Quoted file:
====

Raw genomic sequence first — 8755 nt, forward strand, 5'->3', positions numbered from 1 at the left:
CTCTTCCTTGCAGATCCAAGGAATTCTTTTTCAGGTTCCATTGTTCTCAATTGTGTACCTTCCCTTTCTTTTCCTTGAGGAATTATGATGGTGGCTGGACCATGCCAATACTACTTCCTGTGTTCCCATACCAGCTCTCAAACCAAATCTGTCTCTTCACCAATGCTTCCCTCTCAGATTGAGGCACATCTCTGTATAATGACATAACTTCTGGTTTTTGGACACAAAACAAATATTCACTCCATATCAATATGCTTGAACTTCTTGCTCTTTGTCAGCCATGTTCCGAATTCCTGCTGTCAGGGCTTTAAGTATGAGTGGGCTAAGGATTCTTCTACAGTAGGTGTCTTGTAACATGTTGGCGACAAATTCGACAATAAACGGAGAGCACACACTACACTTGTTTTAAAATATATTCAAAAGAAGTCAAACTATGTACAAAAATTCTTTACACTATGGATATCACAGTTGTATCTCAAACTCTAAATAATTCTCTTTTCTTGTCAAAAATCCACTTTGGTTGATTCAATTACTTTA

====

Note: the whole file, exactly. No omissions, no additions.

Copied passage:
Raw genomic sequence first — 8755 nt, forward strand, 5'->3', positions numbered from 1 at the left:
CTCTTCCTTGCAGATCCAAGGAATTCTTTTTCAGGTTCCATTGTTCTCAATTGTGTACCTTCCCTTTCTTTTCCTTGAGGAATTATGATGGTGGCTGGACCATGCCAATACTACTTCCTGTGTTCCCATACCAGCTCTCAAACCAAATCTGTCTCTTCACCAATGCTTCCCTCTCAGATTGAGGCACATCTCTGTATAATGACATAACTTCTGGTTTTTGGACACAAAACAAATATTCACTCCATATCAATATGCTTGAACTTCTTGCTCTTTGTCAGCCATGTTCCGAATTCCTGCTGTCAGGGCTTTAAGTATGAGTGGGCTAAGGATTCTTCTACAGTAGGTGTCTTGTAACATGTTGGCGACAAATTCGACAATAAACGGAGAGCACACACTACACTTGTTTTAAAATATATTCAAAAGAAGTCAAACTATGTACAAAAATTCTTTACACTATGGATATCACAGTTGTATCTCAAACTCTAAATAATTCTCTTTTCTTGTCAAAAATCCACTTTGGTTGATTCAATTACTTTA